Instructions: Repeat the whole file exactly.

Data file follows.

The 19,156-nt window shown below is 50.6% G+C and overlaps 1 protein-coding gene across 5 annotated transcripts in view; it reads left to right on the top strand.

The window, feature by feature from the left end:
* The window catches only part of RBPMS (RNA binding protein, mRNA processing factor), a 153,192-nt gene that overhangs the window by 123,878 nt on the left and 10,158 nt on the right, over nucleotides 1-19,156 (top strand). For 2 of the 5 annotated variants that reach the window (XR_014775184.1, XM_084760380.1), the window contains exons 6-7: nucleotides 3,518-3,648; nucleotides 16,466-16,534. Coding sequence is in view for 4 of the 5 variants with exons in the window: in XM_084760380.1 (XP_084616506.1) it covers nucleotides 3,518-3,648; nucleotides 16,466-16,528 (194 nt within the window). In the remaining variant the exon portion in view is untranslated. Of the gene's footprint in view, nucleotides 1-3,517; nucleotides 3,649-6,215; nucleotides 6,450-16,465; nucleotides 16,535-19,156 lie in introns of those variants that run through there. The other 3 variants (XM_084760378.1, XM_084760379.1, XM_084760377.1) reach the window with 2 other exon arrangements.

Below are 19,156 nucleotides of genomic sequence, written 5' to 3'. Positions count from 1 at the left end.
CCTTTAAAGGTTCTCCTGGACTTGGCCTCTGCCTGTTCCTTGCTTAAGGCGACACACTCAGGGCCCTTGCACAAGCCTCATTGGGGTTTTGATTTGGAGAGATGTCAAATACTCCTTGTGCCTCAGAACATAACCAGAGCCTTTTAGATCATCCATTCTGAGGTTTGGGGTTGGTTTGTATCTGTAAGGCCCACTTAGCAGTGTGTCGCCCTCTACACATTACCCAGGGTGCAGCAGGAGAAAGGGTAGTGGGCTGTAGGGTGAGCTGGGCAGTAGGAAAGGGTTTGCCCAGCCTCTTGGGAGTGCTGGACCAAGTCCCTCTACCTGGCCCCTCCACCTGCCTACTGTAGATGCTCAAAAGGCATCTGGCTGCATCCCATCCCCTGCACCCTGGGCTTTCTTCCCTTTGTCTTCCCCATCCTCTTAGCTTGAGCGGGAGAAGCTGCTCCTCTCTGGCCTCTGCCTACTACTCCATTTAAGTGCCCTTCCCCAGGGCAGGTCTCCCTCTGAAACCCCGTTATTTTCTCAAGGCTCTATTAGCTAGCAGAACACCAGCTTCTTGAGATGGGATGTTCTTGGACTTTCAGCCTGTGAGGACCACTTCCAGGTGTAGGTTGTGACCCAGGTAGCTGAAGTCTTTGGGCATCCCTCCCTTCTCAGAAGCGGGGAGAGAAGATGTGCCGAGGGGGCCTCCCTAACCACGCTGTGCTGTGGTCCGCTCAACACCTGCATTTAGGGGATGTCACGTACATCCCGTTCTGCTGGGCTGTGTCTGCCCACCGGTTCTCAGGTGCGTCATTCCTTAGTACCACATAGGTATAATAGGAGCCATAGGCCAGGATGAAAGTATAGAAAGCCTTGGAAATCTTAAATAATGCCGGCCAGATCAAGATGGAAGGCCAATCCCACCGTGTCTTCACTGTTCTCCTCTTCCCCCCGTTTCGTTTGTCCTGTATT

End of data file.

The 19,156-nt window shown below is 50.6% G+C and overlaps 1 protein-coding gene across 5 annotated transcripts in view; it reads left to right on the top strand.

The window, feature by feature from the left end:
* The window catches only part of RBPMS (RNA binding protein, mRNA processing factor), a 153,192-nt gene that overhangs the window by 123,878 nt on the left and 10,158 nt on the right, over nucleotides 1-19,156 (top strand). For 2 of the 5 annotated variants that reach the window (XR_014775184.1, XM_084760380.1), the window contains exons 6-7: nucleotides 3,518-3,648; nucleotides 16,466-16,534. Coding sequence is in view for 4 of the 5 variants with exons in the window: in XM_084760380.1 (XP_084616506.1) it covers nucleotides 3,518-3,648; nucleotides 16,466-16,528 (194 nt within the window). In the remaining variant the exon portion in view is untranslated. Of the gene's footprint in view, nucleotides 1-3,517; nucleotides 3,649-6,215; nucleotides 6,450-16,465; nucleotides 16,535-19,156 lie in introns of those variants that run through there. The other 3 variants (XM_084760378.1, XM_084760379.1, XM_084760377.1) reach the window with 2 other exon arrangements.

Below are 19,156 nucleotides of genomic sequence, written 5' to 3'. Positions count from 1 at the left end.
CCTTTAAAGGTTCTCCTGGACTTGGCCTCTGCCTGTTCCTTGCTTAAGGCGACACACTCAGGGCCCTTGCACAAGCCTCATTGGGGTTTTGATTTGGAGAGATGTCAAATACTCCTTGTGCCTCAGAACATAACCAGAGCCTTTTAGATCATCCATTCTGAGGTTTGGGGTTGGTTTGTATCTGTAAGGCCCACTTAGCAGTGTGTCGCCCTCTACACATTACCCAGGGTGCAGCAGGAGAAAGGGTAGTGGGCTGTAGGGTGAGCTGGGCAGTAGGAAAGGGTTTGCCCAGCCTCTTGGGAGTGCTGGACCAAGTCCCTCTACCTGGCCCCTCCACCTGCCTACTGTAGATGCTCAAAAGGCATCTGGCTGCATCCCATCCCCTGCACCCTGGGCTTTCTTCCCTTTGTCTTCCCCATCCTCTTAGCTTGAGCGGGAGAAGCTGCTCCTCTCTGGCCTCTGCCTACTACTCCATTTAAGTGCCCTTCCCCAGGGCAGGTCTCCCTCTGAAACCCCGTTATTTTCTCAAGGCTCTATTAGCTAGCAGAACACCAGCTTCTTGAGATGGGATGTTCTTGGACTTTCAGCCTGTGAGGACCACTTCCAGGTGTAGGTTGTGACCCAGGTAGCTGAAGTCTTTGGGCATCCCTCCCTTCTCAGAAGCGGGGAGAGAAGATGTGCCGAGGGGGCCTCCCTAACCACGCTGTGCTGTGGTCCGCTCAACACCTGCATTTAGGGGATGTCACGTACATCCCGTTCTGCTGGGCTGTGTCTGCCCACCGGTTCTCAGGTGCGTCATTCCTTAGTACCACATAGGTATAATAGGAGCCATAGGCCAGGATGAAAGTATAGAAAGCCTTGGAAATCTTAAATAATGCCGGCCAGATCAAGATGGAAGGCCAATCCCACCGTGTCTTCACTGTTCTCCTCTTCCCCCCGTTTCGTTTGTCCTGTATT